non-compete agreement

I received a job offer from an investment bank. However, a partner mentioned to me that the firm will likely request that I sign a non-compete agreement after I start (perhaps months later). After initial resistance on my part, I was told that the firm will not, and does not intend to, ask me to sign a non-compete.

Before accepting the job offer, should I get something in writing stating that the firm will not ask me to sign a non-compete within a certain period of time (say, within the first two or three years)? If so, would this agreement be enforceable?

I ask because I want to prevent a situation in which the firm does, in fact, ask me to sign a non-compete and I decline to do so and then am terminated for resisting. Having to leave a job only after one or two years, or even less time, would negatively impact my career prospects.

Thanks.

1 answer  |  asked Mar 3, 2007 10:20 PM [EST]  |  applies to Ohio

Unlock Non-Compete Agreements: Keys to Escape

Answers (1)

Neil Klingshirn
Get the promise in writing.

A non-competition agreement is just that: an agreement. It is often part of an employment agreement. Therefore, ask your new employer to draw up an agreement that covers the essential terms of your employment. They would include:

1. Job title and duties.
2. Initial compensation.
3. Entitlement to benefits.
4. Term of employment; and
5. Any restrictive promises, like a covenant not to compete.

In your case, you would want to make sure that number 5 is not present and that number 4 is for a reasonable length of time, like a year.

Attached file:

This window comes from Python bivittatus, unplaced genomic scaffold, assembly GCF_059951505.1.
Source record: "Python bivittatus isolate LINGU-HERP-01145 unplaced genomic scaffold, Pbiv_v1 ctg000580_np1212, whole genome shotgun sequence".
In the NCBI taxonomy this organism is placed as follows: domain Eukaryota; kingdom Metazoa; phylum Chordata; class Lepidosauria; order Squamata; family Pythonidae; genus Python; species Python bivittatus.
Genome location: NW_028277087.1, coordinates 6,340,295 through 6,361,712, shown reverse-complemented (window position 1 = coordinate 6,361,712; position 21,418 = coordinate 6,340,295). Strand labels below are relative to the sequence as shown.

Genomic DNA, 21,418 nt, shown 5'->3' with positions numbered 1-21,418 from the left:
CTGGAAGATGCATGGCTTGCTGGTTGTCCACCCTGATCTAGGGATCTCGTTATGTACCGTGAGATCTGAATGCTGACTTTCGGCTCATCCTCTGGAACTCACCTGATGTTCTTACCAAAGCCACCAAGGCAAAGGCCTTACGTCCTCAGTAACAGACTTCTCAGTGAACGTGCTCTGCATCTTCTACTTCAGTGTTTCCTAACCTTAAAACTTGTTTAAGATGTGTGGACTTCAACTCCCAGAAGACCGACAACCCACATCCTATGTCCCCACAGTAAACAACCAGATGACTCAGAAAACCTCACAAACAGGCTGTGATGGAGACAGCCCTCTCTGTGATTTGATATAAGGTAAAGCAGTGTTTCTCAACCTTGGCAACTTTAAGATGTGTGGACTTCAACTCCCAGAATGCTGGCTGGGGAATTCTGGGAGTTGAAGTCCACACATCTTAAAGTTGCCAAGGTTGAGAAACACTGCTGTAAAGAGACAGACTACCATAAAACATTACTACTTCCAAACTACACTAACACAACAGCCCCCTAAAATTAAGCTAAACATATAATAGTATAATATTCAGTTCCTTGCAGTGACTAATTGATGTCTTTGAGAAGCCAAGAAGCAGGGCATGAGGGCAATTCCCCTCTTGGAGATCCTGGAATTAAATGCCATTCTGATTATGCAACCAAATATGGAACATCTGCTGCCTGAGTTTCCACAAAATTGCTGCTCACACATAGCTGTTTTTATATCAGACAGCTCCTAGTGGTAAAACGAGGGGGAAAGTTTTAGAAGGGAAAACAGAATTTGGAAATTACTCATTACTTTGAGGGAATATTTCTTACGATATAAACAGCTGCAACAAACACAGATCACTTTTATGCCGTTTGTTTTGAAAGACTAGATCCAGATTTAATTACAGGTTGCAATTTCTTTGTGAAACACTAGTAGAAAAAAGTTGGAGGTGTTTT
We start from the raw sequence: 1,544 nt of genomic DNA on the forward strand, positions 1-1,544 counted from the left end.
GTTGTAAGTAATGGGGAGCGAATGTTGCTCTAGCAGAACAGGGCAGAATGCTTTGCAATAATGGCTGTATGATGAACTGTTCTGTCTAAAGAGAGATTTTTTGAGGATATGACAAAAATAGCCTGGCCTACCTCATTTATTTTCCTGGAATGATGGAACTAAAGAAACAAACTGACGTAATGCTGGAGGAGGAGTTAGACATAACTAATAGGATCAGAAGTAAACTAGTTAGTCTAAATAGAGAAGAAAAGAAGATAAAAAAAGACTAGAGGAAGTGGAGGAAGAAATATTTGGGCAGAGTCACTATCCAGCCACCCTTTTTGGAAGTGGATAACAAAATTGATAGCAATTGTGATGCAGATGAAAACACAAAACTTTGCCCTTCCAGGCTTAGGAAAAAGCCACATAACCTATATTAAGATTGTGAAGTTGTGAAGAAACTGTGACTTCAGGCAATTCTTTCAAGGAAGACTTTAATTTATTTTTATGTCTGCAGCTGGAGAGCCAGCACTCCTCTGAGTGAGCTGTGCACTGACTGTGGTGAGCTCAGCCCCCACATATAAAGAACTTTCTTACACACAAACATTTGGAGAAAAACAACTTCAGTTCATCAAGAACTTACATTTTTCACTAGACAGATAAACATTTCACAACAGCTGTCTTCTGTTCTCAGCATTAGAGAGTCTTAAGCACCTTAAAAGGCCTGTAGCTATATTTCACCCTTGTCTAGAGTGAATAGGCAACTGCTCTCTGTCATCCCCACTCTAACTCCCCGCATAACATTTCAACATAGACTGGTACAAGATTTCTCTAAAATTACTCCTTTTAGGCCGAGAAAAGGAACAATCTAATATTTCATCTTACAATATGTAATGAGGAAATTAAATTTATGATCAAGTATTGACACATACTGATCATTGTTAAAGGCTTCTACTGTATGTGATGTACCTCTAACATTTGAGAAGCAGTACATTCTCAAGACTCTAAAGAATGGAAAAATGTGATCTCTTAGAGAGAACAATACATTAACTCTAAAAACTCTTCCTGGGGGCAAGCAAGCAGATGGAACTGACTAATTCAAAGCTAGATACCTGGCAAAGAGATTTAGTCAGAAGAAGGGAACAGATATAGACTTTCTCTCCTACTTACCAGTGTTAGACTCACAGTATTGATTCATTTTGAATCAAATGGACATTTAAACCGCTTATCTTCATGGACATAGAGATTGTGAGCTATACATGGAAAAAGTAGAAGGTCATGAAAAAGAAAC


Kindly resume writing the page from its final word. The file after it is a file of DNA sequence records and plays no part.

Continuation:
Most employers, however, will not agree to continue your employment for a specific period of time. In that case, you are at risk that your employer will change your terms and conditions at any time by, for example, requiring a non-compete. Therefore, if this is an unacceptable risk, do not accept that employment.

A final strategy, if you employer refuses to guarantee a specific length of employment, is to get a promise that your employment will not be subject to a non-competition agreement. Make sure your condition your acceptance of employment on your employer's agreement not to require a non-compete and get it in writing. In that event, if your employer changes its mind and asks for a non-compete, you will have a basis for a breach of contract claim.

Contact me if you would like assistance drafting or reviewing contract language.

Best regards,

Neil Klingshirn

posted by Neil Klingshirn  |  Mar 4, 2007 11:55 AM [EST]

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